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Romanticism: Reason, Revolution, Imagination


  • Credit value: 30 credits at Level 6
  • Convenor: Dr Luisa Calè
  • Assessment: a coursework assignment (10%) and two 2500-word essays (45% each)

Module description

In this module we introduce you to a range of works produced in the period 1750-1850, an era of revolution, innovation and imperial expansion which had a transformative impact on European literature and culture.

You will explore the profound implications of Romantic works for the modern understanding of the self; the relationship between experience, memory, language and processes of invention and the creation of scientific knowledge. You will study Romantic spaces (both interior and exterior, ideal and commodified), how Romantic works configure and theorise the role of climate and the elements in the production of culture and the origin of genius (how light and darkness affect the imagination), and how these elemental aspects translated into processes of cultural production, the rise of tourism and the souvenir. You will discover how Romantic communities were imagined in local, national, cosmopolitan and colonial terms, and how imperialism shaped the new categories of identity and humanity associated with the modern world.

The module is divided into four blocks:

  • 'Romantic sensibilities'
  • 'Nation and empire'
  • 'Relocations and transformations'
  • 'Romantic knowing'.

We will explore Romanticism as a multi-sensorial and multi-medial phenomenon, reading writing in dialogue with paintings, prints and other cultural forms, genres and media, from the illuminated book to the travel guide, the ruin and the souvenir.


  • William Blake, America a Prophecy (1793)
  • Edmund Burke, An Enquiry into the Origins of Our Ideas of the Sublime and the Beautiful (1998)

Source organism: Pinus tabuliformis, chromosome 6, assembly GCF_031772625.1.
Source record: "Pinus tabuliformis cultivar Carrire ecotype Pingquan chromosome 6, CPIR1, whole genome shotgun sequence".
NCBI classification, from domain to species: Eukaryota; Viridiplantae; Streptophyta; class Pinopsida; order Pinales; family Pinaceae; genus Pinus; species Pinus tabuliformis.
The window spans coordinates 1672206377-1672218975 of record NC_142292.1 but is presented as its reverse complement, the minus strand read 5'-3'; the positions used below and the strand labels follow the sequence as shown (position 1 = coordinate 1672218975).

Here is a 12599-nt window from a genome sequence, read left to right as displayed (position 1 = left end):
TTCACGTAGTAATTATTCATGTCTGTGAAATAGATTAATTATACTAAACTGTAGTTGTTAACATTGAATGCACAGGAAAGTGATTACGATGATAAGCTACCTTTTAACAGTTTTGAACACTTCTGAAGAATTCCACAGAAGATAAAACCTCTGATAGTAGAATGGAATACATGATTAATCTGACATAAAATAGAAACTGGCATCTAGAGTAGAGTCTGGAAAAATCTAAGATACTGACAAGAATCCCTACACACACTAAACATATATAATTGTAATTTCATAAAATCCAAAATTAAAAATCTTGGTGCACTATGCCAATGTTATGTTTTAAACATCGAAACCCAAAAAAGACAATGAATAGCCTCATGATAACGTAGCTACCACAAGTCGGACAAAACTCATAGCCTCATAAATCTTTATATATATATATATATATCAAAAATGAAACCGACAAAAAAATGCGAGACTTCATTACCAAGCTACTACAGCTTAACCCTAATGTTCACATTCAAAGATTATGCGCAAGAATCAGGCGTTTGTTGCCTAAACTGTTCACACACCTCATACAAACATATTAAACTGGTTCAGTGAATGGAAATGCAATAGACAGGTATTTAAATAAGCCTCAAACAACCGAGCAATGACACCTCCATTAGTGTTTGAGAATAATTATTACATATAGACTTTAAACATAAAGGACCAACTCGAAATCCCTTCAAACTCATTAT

• Byron, Don Juan: Canto II (1819)
  • Samuel Taylor Coleridge, 'Kubla Khan' (1797/1816)
  • Thomas De Quincey, Suspiria de Profundis (1845)
  • Maria Edgeworth, Belinda (1801)
  • Johann Wolfgang von Goethe, ‘Roman Elegies’ (1795)
  • Keats, Complete Poems, and Letters, or The Major Works
  • Mary Prince, The History of Mary Prince, a West Indian Slave (1831)
  • P.B. Shelley, ‘Mont Blanc’ (1816); 'Mutability' (1816), 'The Cloud' (1820), 'The Sensitive Plant' (1820), 'Epipsychidion' (1821, extracts), 'Ozymandias', extracts from Adonais (1821)
  • Anne Louise Germaine de Stael, Corinne: or Italy (1807)
  • Mary Wollstonecraft, Maria; or the Wrongs of Woman (1798)
  • William Wordsworth and Samuel Taylor Coleridge, Lyrical Ballads (1798)
  • William Wordsworth, The Prelude (1805), book VI, extract
  • Dorothy Wordsworth, Grasmere JournalsRecollections of a Tour Made in Scotland, extracts

Learning objectives

By the end of the module, you will be able to:

  • discuss key themes, debates and cultural forms of Romantic period culture
  • discuss Romantic aesthetics and other cultural practices
  • close-read Romantic cultural forms
  • articulate a relationship between a specific passage, picture, etc. and broader cultural phenomena, debates, disciplines
  • apply interdisciplinary approaches to Romantic period literature and culture.